Sonography Endobronchial Assessment, Protocols, And Interpretation

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Continuing Education Activity

Endobronchial ultrasound is an advanced bronchoscopic procedure combining traditional bronchoscopy with ultrasound. It is primarily used to view and obtain samples from peri-bronchial lesions and lymphadenopathy within the hilar regions and anterosuperior mediastinum by transbronchial needle aspiration. This activity outlines the principles behind endobronchial ultrasound and explains the interprofessional team's role in managing patients who undergo this procedure.

Objectives:

  • Identify the indications for an endobronchial ultrasound.
  • Identify the contraindications for an endobronchial ultrasound.
  • Review the common complications of endobronchial ultrasound and endobronchial ultrasound transbronchial needle aspiration.
  • Summarize the management considerations for patients with mediastinal lymphadenopathy.

Introduction

Endobronchial ultrasound (EBUS) is an advanced bronchoscopic technique employing a side-viewing ultrasound transducer (either convex or radial) combined with a fibreoptic bronchoscope. Clinicians can assess and sample lymph nodes within the proximal bronchial tree, the hilar regions, and anterosuperior mediastinum, as well as both endobronchial and peribronchial mass lesions. The convex EBUS scope allows for real-time ultrasound needle guidance. Newer scope types, including radial-EBUS, allow for more peripheral bronchial tree assessment with a 360-degree view.[1]

Developed in the 1990s, clinical use has become widespread in the last 20 years, with endobronchial ultrasound transbronchial needle aspiration (EBUS-TBNA) becoming a gold standard test for tissue sampling staging of non-small cell lung cancer and the diagnostic assessment of mediastinal lymphadenopathy. EBUS is also increasingly being utilized to guide interventional therapeutic bronchoscopic procedures. Relative to mediastinoscopy, video-assisted thoracic surgery (VATS), and open thoracic surgery, it is minimally invasive, with favorable morbidity outcomes and high sampling sensitivity and specificity.[2][3]

Anatomy and Physiology

The EBUS scope is passed through the oral cavity and oropharynx. The epiglottis is identified, and the scope is passed through the vocal cords to access the trachea. Bronchoscopic visualization of the carina and bronchial tree to the sub-segmental bronchi level is usually then made with a fibreoptic bronchoscope.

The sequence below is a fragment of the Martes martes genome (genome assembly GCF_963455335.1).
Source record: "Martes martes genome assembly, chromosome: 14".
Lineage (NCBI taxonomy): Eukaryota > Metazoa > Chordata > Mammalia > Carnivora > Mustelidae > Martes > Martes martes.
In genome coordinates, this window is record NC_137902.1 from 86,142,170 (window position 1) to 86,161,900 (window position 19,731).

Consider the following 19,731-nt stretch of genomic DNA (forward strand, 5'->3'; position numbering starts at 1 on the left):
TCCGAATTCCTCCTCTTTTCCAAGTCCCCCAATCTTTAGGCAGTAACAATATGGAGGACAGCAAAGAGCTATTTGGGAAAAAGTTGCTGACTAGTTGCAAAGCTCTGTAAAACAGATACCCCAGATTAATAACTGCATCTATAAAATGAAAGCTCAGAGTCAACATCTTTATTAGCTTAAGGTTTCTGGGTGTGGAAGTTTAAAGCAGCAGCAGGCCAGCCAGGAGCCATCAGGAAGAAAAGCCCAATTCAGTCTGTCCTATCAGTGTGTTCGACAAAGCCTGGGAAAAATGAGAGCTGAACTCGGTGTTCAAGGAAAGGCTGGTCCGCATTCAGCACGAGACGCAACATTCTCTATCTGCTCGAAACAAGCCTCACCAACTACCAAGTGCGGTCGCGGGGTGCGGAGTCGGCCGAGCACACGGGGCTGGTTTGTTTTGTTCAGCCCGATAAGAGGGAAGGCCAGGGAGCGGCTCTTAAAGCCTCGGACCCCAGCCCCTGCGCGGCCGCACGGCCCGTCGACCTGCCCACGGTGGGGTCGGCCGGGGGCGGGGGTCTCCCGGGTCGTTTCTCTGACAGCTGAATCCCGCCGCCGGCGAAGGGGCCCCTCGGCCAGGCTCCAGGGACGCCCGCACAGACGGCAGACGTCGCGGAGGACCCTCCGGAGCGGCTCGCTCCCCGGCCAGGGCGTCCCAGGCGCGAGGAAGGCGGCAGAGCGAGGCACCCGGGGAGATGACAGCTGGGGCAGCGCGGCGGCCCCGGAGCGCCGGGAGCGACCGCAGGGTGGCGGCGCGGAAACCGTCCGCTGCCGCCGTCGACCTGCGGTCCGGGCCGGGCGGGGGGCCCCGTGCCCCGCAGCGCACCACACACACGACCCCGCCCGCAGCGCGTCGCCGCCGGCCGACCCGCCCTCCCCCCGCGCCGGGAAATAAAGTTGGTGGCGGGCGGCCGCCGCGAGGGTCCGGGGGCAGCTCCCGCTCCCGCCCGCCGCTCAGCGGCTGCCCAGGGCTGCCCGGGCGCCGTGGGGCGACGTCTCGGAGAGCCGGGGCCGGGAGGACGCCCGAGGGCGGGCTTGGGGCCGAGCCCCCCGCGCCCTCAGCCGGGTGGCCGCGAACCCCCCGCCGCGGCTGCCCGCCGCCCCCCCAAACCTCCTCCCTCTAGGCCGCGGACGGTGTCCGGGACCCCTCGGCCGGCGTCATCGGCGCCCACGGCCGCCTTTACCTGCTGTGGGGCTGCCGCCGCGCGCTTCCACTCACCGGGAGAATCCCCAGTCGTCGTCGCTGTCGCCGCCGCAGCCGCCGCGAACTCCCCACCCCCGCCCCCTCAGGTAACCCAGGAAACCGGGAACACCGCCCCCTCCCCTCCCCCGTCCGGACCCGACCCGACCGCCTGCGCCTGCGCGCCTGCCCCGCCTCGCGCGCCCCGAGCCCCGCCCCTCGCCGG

Operators should have a good understanding of thoracic nodal and mediastinal anatomy to orientate themselves and safely sample lesions in this area. Nodal stations are identified numerically from 1 to 14 based on anatomical position as defined by the International Association for the Study of Lung Cancer (IASLC) with ‘L’ and ‘R’ used to denote laterality, left and right (see table 1).[4]

Table 1.

Station

Anatomical position

Accessible for EBUS-TBNA?

Stations 1L + 1R

Supraclavicular, cervical

No (accessed by ultrasound fine-needle aspiration)

Stations 2L + 2R

Upper paratracheal

Yes

Stations 3a + 3p

(anterior and posterior)

3a: Prevascular

 

3p: Retrotracheal

3a: No (proximity to superior vena cava)

3p: Yes

Stations 4L + 4R

Lower paratracheal

Yes

Stations 5L + 5R

Subaortic

No (obscured by aorta, accessed by extended cervical mediastinoscopy)

Stations 6L + 6R

Paraaortic

No (proximity to the aorta, accessed by extended cervical  mediastinoscopy)

Stations 7

Subcarinal

Yes

Stations 8

Paraesophageal

No (accessed by endoscopic ultrasound)

Stations 9

Pulmonary ligament

No (accessed by endoscopic ultrasound)

Stations 10L + 10R

Hilar

Yes

Stations 11L + 11R

Interlobar

Yes

Stations 12-14

Lobar to subsegmental

No (limited by scope dimensions)

EBUS is used in diagnosing and staging lung cancer to guide nodal staging in combination with positron emission tomography-computed tomography (PET-CT). Based on the node stations involved and the laterality of the lesion, EBUS can be used to help determine the TMN nodal stage as described in the IASLC’s 8 TNM staging document (see figure 1).[5]

Anatomical landmarks are identified with the ultrasound transducer and include the aorta, pulmonary arteries, aortopulmonary window, and lymph nodes. These are correlated with endobronchial landmarks, including the trachealis muscle, indicating the posterior tracheal wall and the carina.

The side-viewing ultrasound probe is used to guide sampling and provides a view across the bronchial wall layers and out into the peribronchial space and mediastinum.

Indications

EBUS is indicated in the following scenarios:

  • EBUS-TBNA is used as a first-line test for the diagnosis and staging of lung cancer.